In 2016-17, the government plans to raise Rs 56,500 crore through disinvestment. Of this, Rs 36,000 crore will be raised through minority stake sale and Rs 20,500 crore through strategic sales.
RS Sharma, former chairman and managing director, ONGC, says strategic sale is more complicated than simple disinvestment. “There have been allegations and serious charges against strategic sale that have taken place under the previous NDA regime,” he adds.
He says arriving at the right value of a company becomes a major issue in case of strategic sale. “I am worried about the same fate,” he adds.
While NITI Aayog has been brought into picture to have a uniform policy, Sharma says to what extent they will be able to achieve it is a big question.
“It is not a paradigm shift (in the policy). It is just giving new clothes to an old policy and it does not make any dynamic change. The road-map is still unclear. The government will also ask companies to sell off their assets. The problem is whenever stake in a particular company has to be divested we keep looking at the market. The government should just focus on following a transparent process and not look for making the best money out of it,” says Sharma.
Ahluwalia, who is hopeful that the government would be able to achieve the disinvestment target in the next fiscal, says inevitably the problem is how disinvestment is seen in India. “We think of disinvestment from the prospective of raising money, but actually this is the least important part of the whole process. Money can be raised. But it also liberates the company from the strangle hold of the government.”
Surajit Mazumdar, professor of economics at Jawaharlal Nehru University, says the practical difficulties faced in disinvestment arise out of the nature of the process itself.
And bringing in the NITI Aayog into the picture appears to be simply a way of trying to secure legitimacy for the process.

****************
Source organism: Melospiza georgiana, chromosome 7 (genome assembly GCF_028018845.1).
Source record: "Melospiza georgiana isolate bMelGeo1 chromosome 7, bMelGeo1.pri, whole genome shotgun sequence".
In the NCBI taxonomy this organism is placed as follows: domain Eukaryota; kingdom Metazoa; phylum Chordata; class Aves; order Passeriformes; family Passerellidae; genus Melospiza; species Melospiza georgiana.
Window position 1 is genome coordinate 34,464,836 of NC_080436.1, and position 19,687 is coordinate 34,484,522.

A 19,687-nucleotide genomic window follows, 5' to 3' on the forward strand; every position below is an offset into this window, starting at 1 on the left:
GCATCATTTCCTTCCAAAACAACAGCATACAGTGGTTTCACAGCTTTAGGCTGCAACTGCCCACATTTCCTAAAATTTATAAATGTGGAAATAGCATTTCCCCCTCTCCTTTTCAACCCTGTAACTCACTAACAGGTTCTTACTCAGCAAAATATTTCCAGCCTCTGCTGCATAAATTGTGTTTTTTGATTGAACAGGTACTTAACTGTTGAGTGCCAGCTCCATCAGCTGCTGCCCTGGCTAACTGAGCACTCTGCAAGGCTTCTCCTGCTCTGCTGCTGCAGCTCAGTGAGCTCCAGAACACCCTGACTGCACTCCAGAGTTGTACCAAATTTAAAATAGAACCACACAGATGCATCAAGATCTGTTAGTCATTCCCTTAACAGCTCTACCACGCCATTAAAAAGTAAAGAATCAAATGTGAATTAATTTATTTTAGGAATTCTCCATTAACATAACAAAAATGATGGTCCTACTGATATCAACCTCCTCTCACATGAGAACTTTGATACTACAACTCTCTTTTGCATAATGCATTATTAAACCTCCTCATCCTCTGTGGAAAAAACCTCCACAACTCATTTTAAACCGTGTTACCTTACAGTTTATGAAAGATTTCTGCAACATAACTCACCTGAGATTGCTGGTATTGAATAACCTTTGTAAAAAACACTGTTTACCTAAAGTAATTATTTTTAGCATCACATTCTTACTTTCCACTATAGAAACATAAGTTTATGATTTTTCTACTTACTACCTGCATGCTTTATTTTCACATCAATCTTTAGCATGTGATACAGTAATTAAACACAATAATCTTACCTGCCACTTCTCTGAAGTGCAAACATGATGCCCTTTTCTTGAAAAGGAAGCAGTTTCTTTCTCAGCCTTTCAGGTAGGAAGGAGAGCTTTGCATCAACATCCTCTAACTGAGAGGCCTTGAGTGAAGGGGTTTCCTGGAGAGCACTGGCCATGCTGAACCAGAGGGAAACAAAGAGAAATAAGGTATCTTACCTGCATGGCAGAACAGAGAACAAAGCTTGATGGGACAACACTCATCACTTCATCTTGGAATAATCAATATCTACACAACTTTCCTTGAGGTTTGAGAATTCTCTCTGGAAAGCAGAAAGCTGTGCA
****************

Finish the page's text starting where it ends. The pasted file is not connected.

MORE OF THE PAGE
“The question is what will be the real nature of that which takes place behind that cloak of legitimacy,” he asks.
He says what is needed in the current juncture is public investment rather than disinvestment since private investment is neither growing rapidly nor addressing all the varied requirements of the country’s development.
“Disinvestment and privatisation in general also tend to facilitate concentrated private control over economic resources. Strategic sales have even more of such a character because they explicitly involve transfer of management control to private hands.
The potential for patronage and corruption are thus also greater. This is the bigger picture that one may miss out on if one concentrates solely on ‘performance’ of companies.”
While there is no doubt that PSEs have seen major growth over the years, the need of the hour is to initiate the next phase of public sector reforms.
With the government owning a substantial stake in these companies, it dilutes the independence of the board, thereby affecting their business.
These proposed changes can improve the efficiency of public sector enterprises and can act as an instrument in bringing major reforms only if it is implemented appropriately keeping in mind the larger objective.
(The article was published in March 16-31, 2016 edition)